Future of Social Media Sites
The current proliferation of social media sites is
the most pervasive phenomenon on the Internet today. Not since the
dot.com explosion has the there been an Internet trend that is so
widespread in its popularity. The comparison with the dot.com growth is
in fact one that is made by many industry observers, and while there
are a number of clear similarities, there are also some important
It is expected that by early 2008, all the various social media sites
will have more than 230 million members. That number is predicted to
grow until 2009, with a leveling off on the number of new members
expected by 2012.
The combined revenue from these sites, which in 2007 reached almost
$970 million, is estimated to balloon to a whopping $2.4 billion by
Membership growth in social media sites varies greatly from region to
region. The Asia Pacific region accounts for the lion’s share of users,
with 35% of the total users expected by the end of 2007. EMEA accounts
for about 28% of all users, North America follows closely with 25%
percent, and the Caribbean and Latin America trails behind with 12% of
With the inevitable crowding of the social media site industry, many
observers feel that consolidation of the market is a sure thing. This
has given rise to some predications that the smaller individual social
media sites will be swallowed up by the bigger players in the field.
Some experts feel however that this is not necessarily the case. In
particular, social media sites with a focus on special interests are
expected to survive the trend towards consolidation.
The extensive hype and excitement currently surrounding social media
sites is perhaps what inspires the comparison to the dot com boom, but
in the midst of all the buzz, there is a certain degree of trepidation
felt by many as well. While many investors are naturally excited about
the potential of social media sites, the fact that these types of web
sites have not been proven for the long term is causing some
hesitation. The promise of riding on the wave of the next big Internet
phenomenon is a tempting prospect, but it is tempered by the
uncertainty of social media sites as a long term sustainable industry.
The most cautious industry observers have even gone so far as to
suggest that most social media sites would do well to hold off on an
IPO for the time being.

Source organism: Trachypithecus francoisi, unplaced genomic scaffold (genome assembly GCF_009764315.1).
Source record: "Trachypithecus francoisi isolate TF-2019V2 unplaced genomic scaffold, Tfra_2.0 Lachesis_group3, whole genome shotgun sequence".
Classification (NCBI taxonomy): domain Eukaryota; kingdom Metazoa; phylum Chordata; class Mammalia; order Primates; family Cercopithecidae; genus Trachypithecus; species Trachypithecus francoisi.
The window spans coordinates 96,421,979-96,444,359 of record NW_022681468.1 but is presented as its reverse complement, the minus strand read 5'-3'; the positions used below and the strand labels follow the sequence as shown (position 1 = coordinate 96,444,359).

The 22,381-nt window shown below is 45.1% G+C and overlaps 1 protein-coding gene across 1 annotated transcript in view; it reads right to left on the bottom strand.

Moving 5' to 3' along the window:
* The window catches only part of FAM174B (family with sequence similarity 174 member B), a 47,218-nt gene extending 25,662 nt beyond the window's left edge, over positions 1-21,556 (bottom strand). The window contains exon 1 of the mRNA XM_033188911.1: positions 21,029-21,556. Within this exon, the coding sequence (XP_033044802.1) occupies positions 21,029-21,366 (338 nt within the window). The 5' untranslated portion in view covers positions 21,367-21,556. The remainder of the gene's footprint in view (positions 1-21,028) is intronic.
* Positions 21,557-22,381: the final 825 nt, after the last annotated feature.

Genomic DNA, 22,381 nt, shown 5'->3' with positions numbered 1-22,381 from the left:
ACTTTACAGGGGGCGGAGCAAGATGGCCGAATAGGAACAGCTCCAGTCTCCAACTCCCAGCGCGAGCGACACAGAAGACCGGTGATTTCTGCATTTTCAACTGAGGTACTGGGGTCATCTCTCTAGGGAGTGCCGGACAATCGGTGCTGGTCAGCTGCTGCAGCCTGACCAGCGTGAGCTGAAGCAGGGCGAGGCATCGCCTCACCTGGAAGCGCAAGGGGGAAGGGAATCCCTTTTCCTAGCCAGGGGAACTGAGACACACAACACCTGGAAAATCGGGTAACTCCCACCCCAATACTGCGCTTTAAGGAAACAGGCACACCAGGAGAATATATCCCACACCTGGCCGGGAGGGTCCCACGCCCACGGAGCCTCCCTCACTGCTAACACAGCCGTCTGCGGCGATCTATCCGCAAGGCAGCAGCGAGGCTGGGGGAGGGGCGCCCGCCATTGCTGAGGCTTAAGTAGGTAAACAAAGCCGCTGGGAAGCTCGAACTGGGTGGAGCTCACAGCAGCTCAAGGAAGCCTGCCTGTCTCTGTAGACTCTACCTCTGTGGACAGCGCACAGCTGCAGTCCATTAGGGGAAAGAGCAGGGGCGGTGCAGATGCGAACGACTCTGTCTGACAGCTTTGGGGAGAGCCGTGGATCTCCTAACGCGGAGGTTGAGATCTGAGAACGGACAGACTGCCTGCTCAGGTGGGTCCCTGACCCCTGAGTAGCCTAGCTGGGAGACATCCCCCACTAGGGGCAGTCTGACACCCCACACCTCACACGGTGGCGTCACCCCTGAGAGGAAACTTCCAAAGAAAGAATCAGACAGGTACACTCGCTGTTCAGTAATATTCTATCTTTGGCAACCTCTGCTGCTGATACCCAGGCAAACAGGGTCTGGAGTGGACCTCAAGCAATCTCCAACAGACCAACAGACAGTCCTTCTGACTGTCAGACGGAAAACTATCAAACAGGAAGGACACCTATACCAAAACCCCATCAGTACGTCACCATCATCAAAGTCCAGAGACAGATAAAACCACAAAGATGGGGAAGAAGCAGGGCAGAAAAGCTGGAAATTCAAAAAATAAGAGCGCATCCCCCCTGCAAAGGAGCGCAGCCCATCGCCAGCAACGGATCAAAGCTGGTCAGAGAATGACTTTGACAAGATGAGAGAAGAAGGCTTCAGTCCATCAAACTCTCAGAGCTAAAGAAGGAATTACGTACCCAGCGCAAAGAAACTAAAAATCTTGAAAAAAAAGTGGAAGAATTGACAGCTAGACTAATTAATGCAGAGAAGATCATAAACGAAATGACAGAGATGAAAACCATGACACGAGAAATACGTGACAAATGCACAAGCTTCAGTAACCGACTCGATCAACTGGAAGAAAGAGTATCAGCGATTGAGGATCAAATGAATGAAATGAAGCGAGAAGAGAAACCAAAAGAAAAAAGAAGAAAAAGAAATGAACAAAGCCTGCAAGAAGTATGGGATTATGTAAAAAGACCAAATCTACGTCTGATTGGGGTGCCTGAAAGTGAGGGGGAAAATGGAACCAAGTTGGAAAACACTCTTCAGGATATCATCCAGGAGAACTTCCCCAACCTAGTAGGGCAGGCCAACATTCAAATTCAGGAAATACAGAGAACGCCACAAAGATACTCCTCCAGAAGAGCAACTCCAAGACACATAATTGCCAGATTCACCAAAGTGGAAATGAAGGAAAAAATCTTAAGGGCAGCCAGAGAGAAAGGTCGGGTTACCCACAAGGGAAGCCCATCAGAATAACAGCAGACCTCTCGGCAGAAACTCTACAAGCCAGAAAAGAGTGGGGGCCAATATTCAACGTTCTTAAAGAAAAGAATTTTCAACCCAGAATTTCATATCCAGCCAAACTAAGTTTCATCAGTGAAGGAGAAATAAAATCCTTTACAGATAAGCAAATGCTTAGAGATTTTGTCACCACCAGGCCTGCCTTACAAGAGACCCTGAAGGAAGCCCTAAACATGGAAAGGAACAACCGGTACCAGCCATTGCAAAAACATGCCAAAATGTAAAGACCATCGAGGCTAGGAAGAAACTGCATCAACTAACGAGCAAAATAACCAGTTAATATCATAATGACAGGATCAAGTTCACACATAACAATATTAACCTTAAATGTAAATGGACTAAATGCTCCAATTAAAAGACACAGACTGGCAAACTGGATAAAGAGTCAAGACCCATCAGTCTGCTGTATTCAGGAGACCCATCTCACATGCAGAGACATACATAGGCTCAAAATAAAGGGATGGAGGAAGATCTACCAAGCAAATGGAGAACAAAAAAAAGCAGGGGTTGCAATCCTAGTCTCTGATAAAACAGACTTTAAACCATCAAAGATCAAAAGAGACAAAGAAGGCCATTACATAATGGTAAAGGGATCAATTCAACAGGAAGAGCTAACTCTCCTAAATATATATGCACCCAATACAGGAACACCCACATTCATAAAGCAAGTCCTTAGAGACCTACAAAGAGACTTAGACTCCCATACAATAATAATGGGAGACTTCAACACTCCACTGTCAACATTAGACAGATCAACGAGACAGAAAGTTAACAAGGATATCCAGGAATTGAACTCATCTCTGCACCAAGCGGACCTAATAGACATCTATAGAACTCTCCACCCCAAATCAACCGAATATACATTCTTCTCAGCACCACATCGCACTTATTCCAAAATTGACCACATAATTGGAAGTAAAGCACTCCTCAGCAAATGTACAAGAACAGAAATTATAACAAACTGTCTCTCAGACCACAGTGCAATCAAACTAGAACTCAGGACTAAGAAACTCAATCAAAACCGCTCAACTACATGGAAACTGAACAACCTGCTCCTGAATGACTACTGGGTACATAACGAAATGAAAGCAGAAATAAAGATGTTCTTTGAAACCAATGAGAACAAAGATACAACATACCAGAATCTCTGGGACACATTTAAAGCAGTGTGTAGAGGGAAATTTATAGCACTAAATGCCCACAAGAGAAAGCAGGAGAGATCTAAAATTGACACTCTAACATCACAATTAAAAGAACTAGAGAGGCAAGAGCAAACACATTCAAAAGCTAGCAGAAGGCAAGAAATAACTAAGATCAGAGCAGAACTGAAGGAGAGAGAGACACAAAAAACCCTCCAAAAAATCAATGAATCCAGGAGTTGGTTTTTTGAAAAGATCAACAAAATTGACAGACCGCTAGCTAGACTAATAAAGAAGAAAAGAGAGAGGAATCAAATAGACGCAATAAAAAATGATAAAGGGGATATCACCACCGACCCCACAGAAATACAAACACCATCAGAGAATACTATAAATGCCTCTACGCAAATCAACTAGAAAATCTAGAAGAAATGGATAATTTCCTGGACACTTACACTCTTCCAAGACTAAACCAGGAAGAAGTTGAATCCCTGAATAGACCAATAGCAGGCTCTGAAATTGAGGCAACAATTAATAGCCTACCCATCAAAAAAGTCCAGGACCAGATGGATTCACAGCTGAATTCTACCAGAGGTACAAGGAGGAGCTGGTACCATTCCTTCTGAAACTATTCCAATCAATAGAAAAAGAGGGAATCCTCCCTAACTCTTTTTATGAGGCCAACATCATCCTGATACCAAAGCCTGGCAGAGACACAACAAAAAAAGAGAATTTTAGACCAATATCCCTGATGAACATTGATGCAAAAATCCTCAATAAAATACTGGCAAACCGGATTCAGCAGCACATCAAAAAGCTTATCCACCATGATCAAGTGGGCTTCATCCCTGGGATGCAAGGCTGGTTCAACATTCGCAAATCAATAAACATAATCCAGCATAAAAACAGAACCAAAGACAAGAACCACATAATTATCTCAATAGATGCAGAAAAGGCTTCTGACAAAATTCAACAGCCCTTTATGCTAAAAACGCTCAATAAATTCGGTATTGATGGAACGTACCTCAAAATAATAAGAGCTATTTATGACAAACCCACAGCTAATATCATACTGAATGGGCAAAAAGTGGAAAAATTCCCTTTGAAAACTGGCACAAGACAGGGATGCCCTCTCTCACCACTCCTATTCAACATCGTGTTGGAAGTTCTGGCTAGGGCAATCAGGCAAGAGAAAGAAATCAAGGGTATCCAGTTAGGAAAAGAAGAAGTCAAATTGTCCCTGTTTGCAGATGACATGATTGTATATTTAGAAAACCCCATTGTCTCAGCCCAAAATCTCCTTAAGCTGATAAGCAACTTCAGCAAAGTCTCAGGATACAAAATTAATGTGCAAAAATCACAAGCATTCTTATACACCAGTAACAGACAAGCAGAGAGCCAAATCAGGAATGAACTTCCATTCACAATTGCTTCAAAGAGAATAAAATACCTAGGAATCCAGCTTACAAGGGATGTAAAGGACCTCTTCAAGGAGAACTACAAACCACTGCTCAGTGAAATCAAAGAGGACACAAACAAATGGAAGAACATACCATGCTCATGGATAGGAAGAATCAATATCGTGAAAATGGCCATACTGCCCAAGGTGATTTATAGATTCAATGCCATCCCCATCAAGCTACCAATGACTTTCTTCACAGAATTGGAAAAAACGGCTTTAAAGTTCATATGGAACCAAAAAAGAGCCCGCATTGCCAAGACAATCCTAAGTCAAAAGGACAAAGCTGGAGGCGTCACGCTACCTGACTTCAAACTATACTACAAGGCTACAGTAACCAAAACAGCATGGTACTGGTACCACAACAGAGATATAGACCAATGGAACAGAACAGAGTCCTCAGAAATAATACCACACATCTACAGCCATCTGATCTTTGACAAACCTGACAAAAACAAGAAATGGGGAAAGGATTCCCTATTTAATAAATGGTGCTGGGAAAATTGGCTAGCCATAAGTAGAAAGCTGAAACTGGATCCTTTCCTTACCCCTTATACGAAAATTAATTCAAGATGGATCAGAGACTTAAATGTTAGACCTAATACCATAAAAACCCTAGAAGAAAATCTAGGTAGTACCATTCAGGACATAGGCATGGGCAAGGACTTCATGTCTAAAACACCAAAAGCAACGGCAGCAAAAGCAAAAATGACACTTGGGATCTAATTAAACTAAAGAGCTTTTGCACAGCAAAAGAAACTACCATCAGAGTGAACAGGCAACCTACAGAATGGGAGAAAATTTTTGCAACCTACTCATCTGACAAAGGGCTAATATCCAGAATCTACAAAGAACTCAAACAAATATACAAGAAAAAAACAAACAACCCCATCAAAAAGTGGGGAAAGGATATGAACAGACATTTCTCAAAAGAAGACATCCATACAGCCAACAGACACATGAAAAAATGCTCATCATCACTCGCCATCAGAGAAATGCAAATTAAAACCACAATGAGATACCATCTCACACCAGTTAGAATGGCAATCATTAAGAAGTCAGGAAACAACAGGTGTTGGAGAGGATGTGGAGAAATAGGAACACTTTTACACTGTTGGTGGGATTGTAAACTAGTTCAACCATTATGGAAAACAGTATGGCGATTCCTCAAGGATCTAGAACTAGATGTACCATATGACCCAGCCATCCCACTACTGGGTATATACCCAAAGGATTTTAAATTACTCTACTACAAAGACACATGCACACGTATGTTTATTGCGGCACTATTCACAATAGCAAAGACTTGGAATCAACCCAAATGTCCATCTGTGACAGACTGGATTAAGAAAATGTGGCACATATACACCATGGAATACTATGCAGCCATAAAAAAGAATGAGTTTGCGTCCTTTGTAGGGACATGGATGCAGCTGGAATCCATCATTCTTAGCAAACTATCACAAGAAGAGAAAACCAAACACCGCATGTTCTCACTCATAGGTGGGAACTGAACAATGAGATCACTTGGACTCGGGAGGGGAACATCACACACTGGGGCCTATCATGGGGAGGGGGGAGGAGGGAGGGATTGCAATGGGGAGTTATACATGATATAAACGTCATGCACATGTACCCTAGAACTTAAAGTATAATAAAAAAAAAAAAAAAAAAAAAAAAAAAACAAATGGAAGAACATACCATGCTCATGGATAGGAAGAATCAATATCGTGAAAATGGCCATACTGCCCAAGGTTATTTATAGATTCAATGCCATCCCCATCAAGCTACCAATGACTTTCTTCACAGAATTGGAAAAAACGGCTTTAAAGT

The founder and chief executive of Facebook, Mark Zuckerberg, has
officially stated that his despite his company’s spectacular growth,
Facebook is still many years away from flotation.
While there is no doubt that social media sites are a genuinely
groundbreaking innovation that is changing the way we communicate in
many significant ways, past experience with similar Internet phenomena
shows that the hyper charged atmosphere of excitement cannot last
indefinitely. The industry is currently characterized by easy capital,
plenty of media attention and widespread user curiosity–all of which
directly boosts creativity–but all that will come to an end eventually.
This does not mean that there is no future for social media sites. On
the contrary, the future is just as bright as ever and at this
relatively early stage of the game, it is hard to predict just how huge
the whole industry can get. What companies and investors should do
however is to adapt their approach to be prepared for the changes that
will inevitably come in the future.
In a report published in 2007, Ri Pierce of Grove Technology and an
analyst at U.K.-based Datamonitor has detailed a few suggestions that
will help companies deal with the changes. Many of these suggestions
revolve around understanding market strategies and various
One of the most important things that companies can do to roll with the
punches is formulate a two pronged approach to deal with the hothouse
atmosphere that the industry is currently experiencing as well as the
eventual cooling off that is sure to follow. This strategy will involve
companies becoming more heavily involved in establishing and
maintaining the infrastructure that is needed to run these types of web
sites. They would also do well to find effective means by which to
support social-networking services especially in the aspects of
scalability and availability.
As for the social media sites themselves, the most effective means of
ensuring continued popularity is through social media optimization.
There are a number of ways commonly used to do this but five rules have
been particularly effective in attaining this goal. Formulated by Rohit
Bhargava, these rules are: Increasing the linkability of your social
media site, making the tagging and bookmarking process easy for your
audience, rewarding inbound links, helping your content travel, and
finally encouraging mashups, which are web applications that combine
data from more than one source into a single integrated tool.
Article Source: http://www.articlesbase.com/internet-articles/future-of-social-media-sites-292955.html
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